How to serve a tiebreak at adversity’s grand slams

Lifestyle

How to serve a tiebreak at adversity’s grand slams

Richard Sutton’s ‘Stressproof’ aims to help people find calm in the storm, using professional tennis as an analogy

David Gorin

Adversity is part of life and so is our resilience — up to a point. But like Sisyphus in Greek mythology, punished by Zeus to eternally roll a boulder up a hill, only for it to roll back down again, many of us may now feel utterly depleted.

Into the breach steps wellness, stress and performance consultant Richard Sutton. In Stressproof: The Game Plan he addresses the gamut of stress-related issues and attempts to persuade business leaders that they have a “responsibility to shield and buffer those who fall within [their] sphere of influence”.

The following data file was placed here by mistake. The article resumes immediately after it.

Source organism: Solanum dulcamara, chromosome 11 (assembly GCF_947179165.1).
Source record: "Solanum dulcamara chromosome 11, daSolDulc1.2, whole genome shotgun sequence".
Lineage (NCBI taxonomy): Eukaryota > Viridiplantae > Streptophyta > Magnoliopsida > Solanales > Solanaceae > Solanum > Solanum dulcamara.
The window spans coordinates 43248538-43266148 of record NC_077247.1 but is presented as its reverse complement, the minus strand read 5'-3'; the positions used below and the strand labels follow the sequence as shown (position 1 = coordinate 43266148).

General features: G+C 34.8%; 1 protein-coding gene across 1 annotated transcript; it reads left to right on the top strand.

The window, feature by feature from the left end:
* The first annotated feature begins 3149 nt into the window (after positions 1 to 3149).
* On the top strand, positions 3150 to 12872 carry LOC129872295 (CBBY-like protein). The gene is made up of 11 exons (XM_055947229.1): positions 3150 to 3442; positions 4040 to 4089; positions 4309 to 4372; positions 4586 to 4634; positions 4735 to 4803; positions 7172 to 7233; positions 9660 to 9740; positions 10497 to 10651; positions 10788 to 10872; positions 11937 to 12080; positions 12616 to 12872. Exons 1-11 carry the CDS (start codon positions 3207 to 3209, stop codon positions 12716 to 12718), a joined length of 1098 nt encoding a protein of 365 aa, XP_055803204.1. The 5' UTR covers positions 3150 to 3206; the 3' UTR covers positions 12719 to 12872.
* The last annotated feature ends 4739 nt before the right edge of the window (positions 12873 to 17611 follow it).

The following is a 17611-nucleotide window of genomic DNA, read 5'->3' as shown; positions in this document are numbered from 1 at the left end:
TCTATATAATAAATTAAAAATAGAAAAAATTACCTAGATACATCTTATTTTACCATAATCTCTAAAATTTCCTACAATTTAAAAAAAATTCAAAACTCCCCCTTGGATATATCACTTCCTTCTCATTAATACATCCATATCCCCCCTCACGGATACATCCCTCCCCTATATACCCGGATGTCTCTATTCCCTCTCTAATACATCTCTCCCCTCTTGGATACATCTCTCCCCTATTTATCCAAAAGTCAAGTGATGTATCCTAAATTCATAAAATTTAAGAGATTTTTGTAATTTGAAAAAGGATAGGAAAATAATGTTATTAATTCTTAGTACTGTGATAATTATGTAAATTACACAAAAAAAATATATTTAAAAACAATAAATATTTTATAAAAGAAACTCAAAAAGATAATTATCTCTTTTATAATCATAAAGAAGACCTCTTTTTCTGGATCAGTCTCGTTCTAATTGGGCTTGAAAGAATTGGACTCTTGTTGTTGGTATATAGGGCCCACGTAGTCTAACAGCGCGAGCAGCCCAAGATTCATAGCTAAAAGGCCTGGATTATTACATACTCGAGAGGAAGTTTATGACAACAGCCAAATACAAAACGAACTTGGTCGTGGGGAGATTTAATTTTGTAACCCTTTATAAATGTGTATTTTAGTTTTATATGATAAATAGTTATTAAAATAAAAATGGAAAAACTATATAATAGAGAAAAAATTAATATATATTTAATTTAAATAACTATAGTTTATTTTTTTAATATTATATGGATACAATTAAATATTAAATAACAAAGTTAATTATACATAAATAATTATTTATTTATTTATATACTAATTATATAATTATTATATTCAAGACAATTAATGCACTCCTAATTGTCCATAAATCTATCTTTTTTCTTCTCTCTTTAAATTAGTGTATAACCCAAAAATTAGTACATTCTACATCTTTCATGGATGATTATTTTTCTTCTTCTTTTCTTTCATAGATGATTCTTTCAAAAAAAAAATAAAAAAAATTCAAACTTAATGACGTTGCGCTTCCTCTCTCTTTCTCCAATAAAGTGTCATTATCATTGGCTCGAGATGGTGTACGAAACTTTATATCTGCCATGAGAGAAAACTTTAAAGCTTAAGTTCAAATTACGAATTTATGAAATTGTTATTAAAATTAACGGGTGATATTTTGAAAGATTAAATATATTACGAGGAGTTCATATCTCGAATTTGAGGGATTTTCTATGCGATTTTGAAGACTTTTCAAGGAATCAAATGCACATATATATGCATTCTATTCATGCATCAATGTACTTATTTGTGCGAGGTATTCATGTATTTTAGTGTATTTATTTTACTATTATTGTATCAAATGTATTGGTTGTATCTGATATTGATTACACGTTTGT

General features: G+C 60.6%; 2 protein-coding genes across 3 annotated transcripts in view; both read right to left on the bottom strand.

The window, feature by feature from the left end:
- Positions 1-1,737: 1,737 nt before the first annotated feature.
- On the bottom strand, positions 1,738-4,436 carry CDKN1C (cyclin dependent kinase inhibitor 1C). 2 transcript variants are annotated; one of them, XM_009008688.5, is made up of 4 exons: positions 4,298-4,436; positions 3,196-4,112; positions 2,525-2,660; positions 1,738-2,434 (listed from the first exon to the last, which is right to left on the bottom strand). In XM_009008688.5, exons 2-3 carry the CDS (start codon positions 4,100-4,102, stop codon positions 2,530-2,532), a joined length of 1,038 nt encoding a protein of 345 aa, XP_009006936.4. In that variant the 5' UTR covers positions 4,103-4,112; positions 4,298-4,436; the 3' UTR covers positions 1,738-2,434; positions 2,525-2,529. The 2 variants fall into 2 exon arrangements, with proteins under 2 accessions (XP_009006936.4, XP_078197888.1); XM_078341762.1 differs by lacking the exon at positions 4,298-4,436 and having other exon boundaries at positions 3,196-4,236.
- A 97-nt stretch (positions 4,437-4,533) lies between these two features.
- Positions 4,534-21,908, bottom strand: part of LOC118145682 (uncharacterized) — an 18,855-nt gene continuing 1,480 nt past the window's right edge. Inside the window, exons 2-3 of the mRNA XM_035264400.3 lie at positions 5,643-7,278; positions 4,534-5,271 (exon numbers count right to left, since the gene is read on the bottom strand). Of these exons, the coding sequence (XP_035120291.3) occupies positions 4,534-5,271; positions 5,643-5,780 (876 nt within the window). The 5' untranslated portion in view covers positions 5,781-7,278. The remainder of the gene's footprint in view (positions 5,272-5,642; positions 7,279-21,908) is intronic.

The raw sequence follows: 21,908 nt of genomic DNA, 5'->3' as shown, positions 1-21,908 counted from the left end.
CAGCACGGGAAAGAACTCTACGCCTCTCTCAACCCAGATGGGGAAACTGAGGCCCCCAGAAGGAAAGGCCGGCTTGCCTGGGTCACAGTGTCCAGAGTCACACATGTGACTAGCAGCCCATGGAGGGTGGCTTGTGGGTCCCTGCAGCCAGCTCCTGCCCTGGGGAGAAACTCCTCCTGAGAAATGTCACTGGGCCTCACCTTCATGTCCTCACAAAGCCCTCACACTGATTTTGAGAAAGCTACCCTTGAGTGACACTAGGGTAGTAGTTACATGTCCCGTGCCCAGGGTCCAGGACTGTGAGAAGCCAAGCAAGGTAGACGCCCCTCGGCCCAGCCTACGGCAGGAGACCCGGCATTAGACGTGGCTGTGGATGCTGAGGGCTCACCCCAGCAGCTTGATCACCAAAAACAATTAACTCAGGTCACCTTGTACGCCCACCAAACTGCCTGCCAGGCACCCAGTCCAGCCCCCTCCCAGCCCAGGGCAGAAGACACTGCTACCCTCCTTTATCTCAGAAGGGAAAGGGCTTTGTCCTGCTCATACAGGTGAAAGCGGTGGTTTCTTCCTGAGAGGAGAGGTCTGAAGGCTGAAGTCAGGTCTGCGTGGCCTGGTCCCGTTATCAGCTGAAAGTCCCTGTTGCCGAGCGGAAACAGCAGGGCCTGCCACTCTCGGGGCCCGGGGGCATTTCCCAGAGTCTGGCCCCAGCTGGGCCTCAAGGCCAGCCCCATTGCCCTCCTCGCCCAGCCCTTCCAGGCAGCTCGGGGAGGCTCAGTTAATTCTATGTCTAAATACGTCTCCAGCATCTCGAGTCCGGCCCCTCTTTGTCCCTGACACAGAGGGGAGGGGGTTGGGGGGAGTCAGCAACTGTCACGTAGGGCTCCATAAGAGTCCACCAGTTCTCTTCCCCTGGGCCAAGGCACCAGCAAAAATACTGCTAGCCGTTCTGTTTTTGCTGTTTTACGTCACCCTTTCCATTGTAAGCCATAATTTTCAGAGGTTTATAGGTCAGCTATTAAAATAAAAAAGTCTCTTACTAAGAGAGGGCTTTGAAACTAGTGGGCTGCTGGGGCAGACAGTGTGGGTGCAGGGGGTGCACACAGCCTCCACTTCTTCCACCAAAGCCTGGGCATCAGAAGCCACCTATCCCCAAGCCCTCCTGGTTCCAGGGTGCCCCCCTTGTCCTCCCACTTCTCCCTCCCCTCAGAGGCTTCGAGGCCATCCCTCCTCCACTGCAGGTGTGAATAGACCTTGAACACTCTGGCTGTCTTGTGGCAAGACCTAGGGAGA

Sutton gives a detailed description of the chemical and physical reactions triggered by stress. Surprisingly, perhaps, stress is good in the short term and in sporadic episodes, contributing to us entering an elevated “performance zone” and even generating benefits, such as improving our immune systems. These quick adaptations, says Sutton, mean that stress is a temporary superpower...

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